Concept: Set in the titular club in 1960s Chicago, the show follows the bunnies, the management and the politicians and mobsters who make up the patrons.
When this one popped up at the upfronts my take was: This could end up being the kind of show that you tell people to ignore the title and the blurb and just watch because it’s superb. Or it could be horribly sexist and offensive.
After watching the pilot, I’m definitely leaning towards telling people to ignore the title. I settled in expecting to spend a lot of time rolling my eyes, but I was absolutely engrossed from start to finish. It was an extremely well crafted and polished piece of work, everything that a pilot should be and yet so rarely is.
It’s hard not to see the Mad Men influence on this show, not least as the lead actor looks and sounds more than a little like Don Draper, but it takes a different approach to storytelling. The primary criticism aimed at Mad Men is that it’s very slow; fans (myself amongst them) love the fact that it’s so subtle that plots bubble away for dozens of episodes before you even really realise they’re plots at all. The glacial pace at which issues like women in the workplace or racial discrimination are dealt with make the tiny steps forward so much more satisfying.
The Playboy Club however is much more upfront about issues, there are several characters who are actively trying to change things, each in their own way. In addition to those threads the story is helped along by some actual action, personal conflicts, relationship issues and plenty of potential for scandal and excitement. At least half a dozen storylines were introduced in the 45 minute pilot, more than most seasons of Mad Men see at all.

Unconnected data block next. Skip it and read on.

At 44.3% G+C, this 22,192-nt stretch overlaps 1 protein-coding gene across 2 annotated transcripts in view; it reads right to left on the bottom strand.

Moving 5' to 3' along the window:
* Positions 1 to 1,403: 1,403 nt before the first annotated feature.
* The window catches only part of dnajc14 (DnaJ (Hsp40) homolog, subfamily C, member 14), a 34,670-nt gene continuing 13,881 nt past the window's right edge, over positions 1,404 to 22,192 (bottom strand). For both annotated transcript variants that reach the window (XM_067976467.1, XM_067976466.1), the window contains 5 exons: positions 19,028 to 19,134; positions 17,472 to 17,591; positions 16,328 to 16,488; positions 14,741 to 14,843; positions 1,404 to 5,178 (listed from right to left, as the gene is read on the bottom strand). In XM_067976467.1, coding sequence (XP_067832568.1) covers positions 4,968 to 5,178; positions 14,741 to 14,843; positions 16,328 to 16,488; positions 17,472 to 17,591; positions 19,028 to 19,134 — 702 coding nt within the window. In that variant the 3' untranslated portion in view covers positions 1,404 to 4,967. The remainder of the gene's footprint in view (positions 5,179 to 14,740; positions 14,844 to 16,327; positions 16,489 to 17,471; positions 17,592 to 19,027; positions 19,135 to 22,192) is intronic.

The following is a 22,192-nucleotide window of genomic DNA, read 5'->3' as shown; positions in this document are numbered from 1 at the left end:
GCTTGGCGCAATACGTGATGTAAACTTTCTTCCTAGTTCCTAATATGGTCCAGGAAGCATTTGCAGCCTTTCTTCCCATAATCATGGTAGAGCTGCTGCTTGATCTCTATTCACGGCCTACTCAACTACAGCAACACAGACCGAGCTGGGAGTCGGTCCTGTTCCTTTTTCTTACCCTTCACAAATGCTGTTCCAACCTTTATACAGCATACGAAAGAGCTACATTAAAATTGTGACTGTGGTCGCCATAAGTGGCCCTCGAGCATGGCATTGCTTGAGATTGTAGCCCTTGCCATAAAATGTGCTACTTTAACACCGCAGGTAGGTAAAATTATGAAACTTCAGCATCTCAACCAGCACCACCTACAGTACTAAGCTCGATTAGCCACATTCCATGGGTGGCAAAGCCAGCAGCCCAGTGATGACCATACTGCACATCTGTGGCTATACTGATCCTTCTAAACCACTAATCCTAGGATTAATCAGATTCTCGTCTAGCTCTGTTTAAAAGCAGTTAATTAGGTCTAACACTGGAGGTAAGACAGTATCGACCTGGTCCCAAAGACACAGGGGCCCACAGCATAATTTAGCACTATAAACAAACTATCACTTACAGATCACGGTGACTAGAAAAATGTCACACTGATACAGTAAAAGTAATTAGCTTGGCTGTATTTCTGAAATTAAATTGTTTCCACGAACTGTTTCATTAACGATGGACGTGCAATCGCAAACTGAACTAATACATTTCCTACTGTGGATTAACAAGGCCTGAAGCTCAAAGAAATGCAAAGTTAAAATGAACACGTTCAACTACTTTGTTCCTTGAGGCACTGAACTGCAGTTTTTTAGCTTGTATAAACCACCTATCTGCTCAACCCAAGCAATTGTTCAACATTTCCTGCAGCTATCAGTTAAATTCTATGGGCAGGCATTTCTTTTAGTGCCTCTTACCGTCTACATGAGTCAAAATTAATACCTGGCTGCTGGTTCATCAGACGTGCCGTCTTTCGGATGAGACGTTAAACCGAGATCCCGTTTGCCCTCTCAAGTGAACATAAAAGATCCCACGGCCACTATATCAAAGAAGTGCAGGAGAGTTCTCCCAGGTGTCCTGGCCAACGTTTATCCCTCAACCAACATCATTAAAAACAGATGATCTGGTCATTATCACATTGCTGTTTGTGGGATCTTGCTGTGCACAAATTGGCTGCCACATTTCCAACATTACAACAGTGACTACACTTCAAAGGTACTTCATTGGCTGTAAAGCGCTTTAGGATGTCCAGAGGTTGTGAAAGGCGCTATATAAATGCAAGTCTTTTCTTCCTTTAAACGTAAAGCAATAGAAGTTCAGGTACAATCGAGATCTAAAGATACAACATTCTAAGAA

It’s not really possible to write a review without mentioning the fact that it’s The Playboy Club, but it’s actually all surprisingly… classy. There’s a fair amount of girls in skimpy costumes and underwear, but thanks to it being the sixties the underwear is pretty substantial. There’s also the weird imbalance that the patrons should, and mostly do, treat the girls with respect – there are clear boundaries which is oddly empowering. I’m sure there are any number of people who can write more eloquently than me and have different opinions, but I for one wasn’t bothered on either a prudish or a feminist point of view. I’m not saying watch it with your grandmother…
I was impressed at the show. It’s bright and colourful – the design and detail of the period were detailed, the writing snappy and funny, the collection of characters engaging, and the plots and relationships interesting. The whole thing was held together with some beautiful direction, charismatic acting, slick pacing and great music. I could do without the Hugh Hefner voice-over which added a layer of triteness and obviousness that really wasn’t necessary, but that was my only real quibble with the whole thing. I really enjoyed the pilot and will definitely be back for more.
TV Fanatic – Once the show has found its footing, it can take on the world. But let’s explore the Bunnies more first… The series must prove that it has more to offer than sex and then it can dig into the politics of the generation. All in good time.
CliqueClack – If The Playboy Club is to succeed, it will be because they expand the focus on the secondary characters. The hints to some of those stories are there, but I think they could have done a considerably better job introducing those ideas in the first hour. More of these … and I think the narrative will be more complete.